Sreesanth After many a memorable gig off stage, cricketer Sreesanth is making his musical debut on stage with the band S-36
As far as the performance quotient goes, Santhakumaran Sreesanth is more than an ordinary cricketer. He has hit headlines several times for reasons such as an impromptu jig after hitting an Andre Nell delivery out of the ground in South Africa, an animated stare at Australian captain Ricky Ponting in India, a Bollywood-style hip shake with Shah Rukh Khan on stage, and crying after being slapped by Harbhajan Singh at an IPL match. These ‘ingredients’ make Sree a different package.
Now, many such incidents and antics later, he is set to make his formal debut on stage with his newly-minted band S-36. The band derives its name from the first letter of the cricketer’s name followed by his favourite, believed to be luckiest, jersey number. It has nothing to do with music. The band has already dished out some of their original songs, alongside improvised contemporary English and Hindi numbers, for their curtain raiser in Kochi. The official launch is slated for Dubai in late May.
Sree’s singing at Kochi had about as much impact as one of his wayward deliveries. Yet, he does seem to be substantially involved in the band; he’s also penned lyrics for some of their songs. “It’s more a family than a band. My job is to be with them, dance a bit, sing a bit, write lyrics a bit, play the drums a bit, play the piano a bit. I love everything, so it’s more of entertainment,” said Sreesanth, on stage at Kochi. This was held at a time when the quick bowler had been overlooked by Indian selectors for the World Cup squad, so he was somewhat subdued. Post World Cup triumph, we can expect a far more excitable Sreesanth on stage.
“I am a spiritual, musically inclined, pianist, dancer, poet, tattoo-lover, God-loving, national cricketer and a very proud Indian,” says the temperamental pacer on his Twitter profile. One of his sisters is a television actress. And the other is married to popular Malayalam playback singer Madhu Balakrishnan. Clearly then, performing seems to run in the family.
Balakrishnan is also the lead singer of S-36. “We received overwhelming response,” he says. “Sree is our star performer, and, of course, he is not bad in singing [sic].”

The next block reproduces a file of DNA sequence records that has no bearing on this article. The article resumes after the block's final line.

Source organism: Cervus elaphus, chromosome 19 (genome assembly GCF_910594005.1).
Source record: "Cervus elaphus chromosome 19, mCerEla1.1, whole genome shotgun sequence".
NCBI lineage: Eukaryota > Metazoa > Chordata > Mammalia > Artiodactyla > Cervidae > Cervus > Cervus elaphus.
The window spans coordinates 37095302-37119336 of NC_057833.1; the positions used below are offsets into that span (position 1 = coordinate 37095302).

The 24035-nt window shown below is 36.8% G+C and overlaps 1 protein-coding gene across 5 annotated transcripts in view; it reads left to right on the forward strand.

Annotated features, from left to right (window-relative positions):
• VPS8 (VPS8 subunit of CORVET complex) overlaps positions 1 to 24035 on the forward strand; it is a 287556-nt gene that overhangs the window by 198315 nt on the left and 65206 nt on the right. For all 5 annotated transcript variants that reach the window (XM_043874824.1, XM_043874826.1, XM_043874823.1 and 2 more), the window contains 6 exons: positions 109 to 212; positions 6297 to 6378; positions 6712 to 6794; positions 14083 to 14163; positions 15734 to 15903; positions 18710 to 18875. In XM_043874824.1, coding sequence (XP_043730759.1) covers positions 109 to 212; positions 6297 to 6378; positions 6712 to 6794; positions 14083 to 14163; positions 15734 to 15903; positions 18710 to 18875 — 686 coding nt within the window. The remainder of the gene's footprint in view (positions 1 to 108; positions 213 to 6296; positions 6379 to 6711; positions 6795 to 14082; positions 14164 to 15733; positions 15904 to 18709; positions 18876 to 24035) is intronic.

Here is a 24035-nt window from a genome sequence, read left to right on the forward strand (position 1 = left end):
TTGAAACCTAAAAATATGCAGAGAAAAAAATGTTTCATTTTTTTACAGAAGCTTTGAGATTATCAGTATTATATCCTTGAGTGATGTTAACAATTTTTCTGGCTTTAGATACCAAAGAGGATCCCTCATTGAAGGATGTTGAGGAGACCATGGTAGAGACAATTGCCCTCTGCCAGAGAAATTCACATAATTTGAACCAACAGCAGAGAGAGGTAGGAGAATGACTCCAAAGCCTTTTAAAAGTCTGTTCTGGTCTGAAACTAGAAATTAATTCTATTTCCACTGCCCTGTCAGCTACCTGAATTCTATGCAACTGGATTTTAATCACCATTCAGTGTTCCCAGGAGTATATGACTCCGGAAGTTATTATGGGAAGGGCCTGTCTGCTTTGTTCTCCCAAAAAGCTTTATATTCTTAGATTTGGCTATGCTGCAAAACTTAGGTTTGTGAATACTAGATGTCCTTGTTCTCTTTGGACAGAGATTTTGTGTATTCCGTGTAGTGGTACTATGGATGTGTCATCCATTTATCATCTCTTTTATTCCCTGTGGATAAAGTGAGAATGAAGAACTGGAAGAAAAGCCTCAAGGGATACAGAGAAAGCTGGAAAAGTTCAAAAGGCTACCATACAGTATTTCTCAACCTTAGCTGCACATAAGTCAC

“We have planned shows in four cities—Chandigarh, Bangalore, Kolkata and Mumbai. We hope Sree will be able to be with us in all the shows,” says Deepak Warrior, who functions as the coordinator of the band.
Though Sreesanth can play the piano and drums a little bit, he is quite unlike his Australian counterpart Brett Lee who is part of a rock outfit called Six and Out, a band comprising his brother Shane and fellow cricketers Brad Mcnamara, Gavin Robertson and Richard Chee Quee. Balakrishnan apart, the other regular members of Sreesanth’s band—Anoop, Narayan Unni, Sandip, Arun Roop and Chippu—were picked after nation-wide auditions.
While Lee plays lead guitar for Six and Out, Sree has no regular musical role in his band. The similarities between Lee and Sree end with both having their own band. (And we won’t even get started on bowling speeds.) The other contemporary cricketer who is into music, Graeme Swann of England, also seems to have a genuine aptitude for music. He is lead singer for a Nottingham-based band named Dr Comfort and the Lurid Revelations.
Despite his non-compatibility with musical chords, Sreesanth is invariably greeted on stage with rousing applause, thanks largely to his attitude. “The gig was going well, but everyone wanted to hear their favourite star sing,” says Warrier of the audience at the show in Kochi. Sree has got this knack of getting an audience, something he has displayed on numerous occasions—be it on stage with Shah Rukh Khan or celebrating inside the dressing room with his team.
Several SMS jokes on Sreesanth were doing the rounds after India’s World Cup triumph, especially among Malayalees. The most popular one anoints him the highest-paid non-performer ever in the wake of the recent political debate around pay-for-no-work in the trade union sector. Non-performer or not, he does enjoy enormous support among Malayalees the world over, something he is counting on to make S36 a success.